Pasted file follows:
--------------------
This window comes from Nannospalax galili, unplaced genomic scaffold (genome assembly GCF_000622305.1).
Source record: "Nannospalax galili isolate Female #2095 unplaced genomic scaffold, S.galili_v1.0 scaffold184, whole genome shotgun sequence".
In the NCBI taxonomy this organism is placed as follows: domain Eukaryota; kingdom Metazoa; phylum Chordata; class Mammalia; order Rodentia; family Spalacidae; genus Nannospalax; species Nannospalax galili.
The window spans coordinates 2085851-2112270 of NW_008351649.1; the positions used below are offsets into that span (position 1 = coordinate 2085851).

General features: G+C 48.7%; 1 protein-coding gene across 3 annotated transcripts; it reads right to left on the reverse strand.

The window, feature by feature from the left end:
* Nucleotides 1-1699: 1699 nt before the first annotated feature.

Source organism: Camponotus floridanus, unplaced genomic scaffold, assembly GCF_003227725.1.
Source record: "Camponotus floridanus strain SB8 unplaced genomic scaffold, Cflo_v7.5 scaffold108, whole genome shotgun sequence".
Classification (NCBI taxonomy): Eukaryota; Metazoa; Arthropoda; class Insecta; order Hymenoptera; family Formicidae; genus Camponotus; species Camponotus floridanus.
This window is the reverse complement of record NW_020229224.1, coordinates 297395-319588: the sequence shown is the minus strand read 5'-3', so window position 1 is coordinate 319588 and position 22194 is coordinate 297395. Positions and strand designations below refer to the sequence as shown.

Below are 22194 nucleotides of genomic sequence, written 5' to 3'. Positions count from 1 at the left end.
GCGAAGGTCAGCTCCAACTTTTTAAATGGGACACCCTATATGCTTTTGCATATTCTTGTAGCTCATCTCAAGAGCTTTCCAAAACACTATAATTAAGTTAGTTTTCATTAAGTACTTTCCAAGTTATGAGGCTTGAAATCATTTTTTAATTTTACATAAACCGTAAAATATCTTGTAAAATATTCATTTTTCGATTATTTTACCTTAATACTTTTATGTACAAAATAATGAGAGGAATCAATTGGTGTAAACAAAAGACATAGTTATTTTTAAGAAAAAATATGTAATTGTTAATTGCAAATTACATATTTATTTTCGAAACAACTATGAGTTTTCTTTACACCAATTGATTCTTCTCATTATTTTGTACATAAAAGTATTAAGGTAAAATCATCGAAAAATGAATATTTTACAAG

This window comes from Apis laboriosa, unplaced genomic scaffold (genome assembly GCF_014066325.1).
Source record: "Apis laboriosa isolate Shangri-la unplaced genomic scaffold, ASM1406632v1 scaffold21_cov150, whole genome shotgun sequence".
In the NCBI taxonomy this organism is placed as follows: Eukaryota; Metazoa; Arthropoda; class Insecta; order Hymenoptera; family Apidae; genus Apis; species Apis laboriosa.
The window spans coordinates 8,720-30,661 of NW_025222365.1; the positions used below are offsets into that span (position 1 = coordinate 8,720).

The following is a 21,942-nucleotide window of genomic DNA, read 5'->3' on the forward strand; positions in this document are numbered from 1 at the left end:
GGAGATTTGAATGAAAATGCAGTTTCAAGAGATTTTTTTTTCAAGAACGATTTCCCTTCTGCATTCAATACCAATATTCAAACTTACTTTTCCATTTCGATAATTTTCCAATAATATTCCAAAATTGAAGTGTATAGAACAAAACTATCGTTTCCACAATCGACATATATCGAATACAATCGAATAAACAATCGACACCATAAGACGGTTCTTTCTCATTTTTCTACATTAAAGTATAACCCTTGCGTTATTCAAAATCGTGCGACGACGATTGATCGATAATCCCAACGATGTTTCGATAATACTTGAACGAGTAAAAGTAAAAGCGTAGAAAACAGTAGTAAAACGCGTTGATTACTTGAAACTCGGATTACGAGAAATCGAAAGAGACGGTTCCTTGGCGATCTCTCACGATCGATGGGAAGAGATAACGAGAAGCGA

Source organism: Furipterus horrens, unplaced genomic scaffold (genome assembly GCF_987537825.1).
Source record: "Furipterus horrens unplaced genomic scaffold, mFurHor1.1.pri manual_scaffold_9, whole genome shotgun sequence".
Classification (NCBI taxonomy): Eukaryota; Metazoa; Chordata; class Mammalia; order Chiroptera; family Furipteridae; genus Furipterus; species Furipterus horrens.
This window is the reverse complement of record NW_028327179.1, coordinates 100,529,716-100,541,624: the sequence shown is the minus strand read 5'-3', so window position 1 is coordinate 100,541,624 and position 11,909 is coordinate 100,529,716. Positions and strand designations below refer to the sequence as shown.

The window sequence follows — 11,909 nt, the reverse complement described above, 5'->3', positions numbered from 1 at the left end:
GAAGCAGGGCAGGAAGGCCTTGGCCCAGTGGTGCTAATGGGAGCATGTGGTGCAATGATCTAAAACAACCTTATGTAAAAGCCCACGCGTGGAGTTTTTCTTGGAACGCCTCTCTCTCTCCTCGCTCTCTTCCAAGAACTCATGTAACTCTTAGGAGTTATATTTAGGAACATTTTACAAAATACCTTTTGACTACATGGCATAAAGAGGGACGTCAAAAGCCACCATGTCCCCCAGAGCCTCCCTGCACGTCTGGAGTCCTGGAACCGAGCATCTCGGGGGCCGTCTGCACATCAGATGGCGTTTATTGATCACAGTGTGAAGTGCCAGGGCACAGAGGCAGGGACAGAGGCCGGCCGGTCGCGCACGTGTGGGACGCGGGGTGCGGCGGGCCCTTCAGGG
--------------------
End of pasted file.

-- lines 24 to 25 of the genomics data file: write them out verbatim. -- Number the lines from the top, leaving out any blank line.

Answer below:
The window sequence follows — 11,909 nt, the reverse complement described above, 5'->3', positions numbered from 1 at the left end:
GAAGCAGGGCAGGAAGGCCTTGGCCCAGTGGTGCTAATGGGAGCATGTGGTGCAATGATCTAAAACAACCTTATGTAAAAGCCCACGCGTGGAGTTTTTCTTGGAACGCCTCTCTCTCTCCTCGCTCTCTTCCAAGAACTCATGTAACTCTTAGGAGTTATATTTAGGAACATTTTACAAAATACCTTTTGACTACATGGCATAAAGAGGGACGTCAAAAGCCACCATGTCCCCCAGAGCCTCCCTGCACGTCTGGAGTCCTGGAACCGAGCATCTCGGGGGCCGTCTGCACATCAGATGGCGTTTATTGATCACAGTGTGAAGTGCCAGGGCACAGAGGCAGGGACAGAGGCCGGCCGGTCGCGCACGTGTGGGACGCGGGGTGCGGCGGGCCCTTCAGGG